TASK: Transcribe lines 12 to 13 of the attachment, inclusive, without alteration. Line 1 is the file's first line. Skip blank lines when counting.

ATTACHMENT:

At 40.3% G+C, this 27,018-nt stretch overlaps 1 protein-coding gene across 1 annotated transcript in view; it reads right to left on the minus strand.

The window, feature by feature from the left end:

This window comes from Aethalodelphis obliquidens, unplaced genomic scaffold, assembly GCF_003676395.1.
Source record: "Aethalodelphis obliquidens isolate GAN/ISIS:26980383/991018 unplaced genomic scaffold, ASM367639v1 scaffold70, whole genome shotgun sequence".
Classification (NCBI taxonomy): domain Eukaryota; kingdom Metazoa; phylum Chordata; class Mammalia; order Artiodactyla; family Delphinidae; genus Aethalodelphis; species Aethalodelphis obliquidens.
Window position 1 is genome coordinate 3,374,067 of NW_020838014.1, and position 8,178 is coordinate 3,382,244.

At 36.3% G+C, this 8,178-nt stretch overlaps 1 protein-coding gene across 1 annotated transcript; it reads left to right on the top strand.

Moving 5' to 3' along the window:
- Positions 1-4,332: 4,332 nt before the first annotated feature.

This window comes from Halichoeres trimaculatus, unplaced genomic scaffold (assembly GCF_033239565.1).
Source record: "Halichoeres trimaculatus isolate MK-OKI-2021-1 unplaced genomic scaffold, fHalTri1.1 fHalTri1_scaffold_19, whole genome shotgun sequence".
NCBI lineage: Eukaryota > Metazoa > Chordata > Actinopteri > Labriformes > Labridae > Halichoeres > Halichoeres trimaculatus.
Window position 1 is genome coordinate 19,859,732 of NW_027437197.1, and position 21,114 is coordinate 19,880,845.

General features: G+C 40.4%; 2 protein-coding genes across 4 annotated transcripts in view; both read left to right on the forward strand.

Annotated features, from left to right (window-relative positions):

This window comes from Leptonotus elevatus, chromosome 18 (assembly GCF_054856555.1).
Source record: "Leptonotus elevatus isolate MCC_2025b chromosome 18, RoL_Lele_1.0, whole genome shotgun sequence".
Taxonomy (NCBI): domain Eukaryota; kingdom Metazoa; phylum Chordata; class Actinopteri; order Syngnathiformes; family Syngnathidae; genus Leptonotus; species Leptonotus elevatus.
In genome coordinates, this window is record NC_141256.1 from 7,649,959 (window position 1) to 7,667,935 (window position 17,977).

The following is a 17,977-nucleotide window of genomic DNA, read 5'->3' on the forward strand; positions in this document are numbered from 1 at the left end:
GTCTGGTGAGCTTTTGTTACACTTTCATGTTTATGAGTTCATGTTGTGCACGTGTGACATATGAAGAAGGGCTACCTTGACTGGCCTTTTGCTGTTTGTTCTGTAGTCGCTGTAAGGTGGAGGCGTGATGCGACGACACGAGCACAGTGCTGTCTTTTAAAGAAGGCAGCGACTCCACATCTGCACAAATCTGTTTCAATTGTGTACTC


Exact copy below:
NCBI lineage: Eukaryota > Metazoa > Chordata > Actinopteri > Labriformes > Labridae > Halichoeres > Halichoeres trimaculatus.
Window position 1 is genome coordinate 19,859,732 of NW_027437197.1, and position 21,114 is coordinate 19,880,845.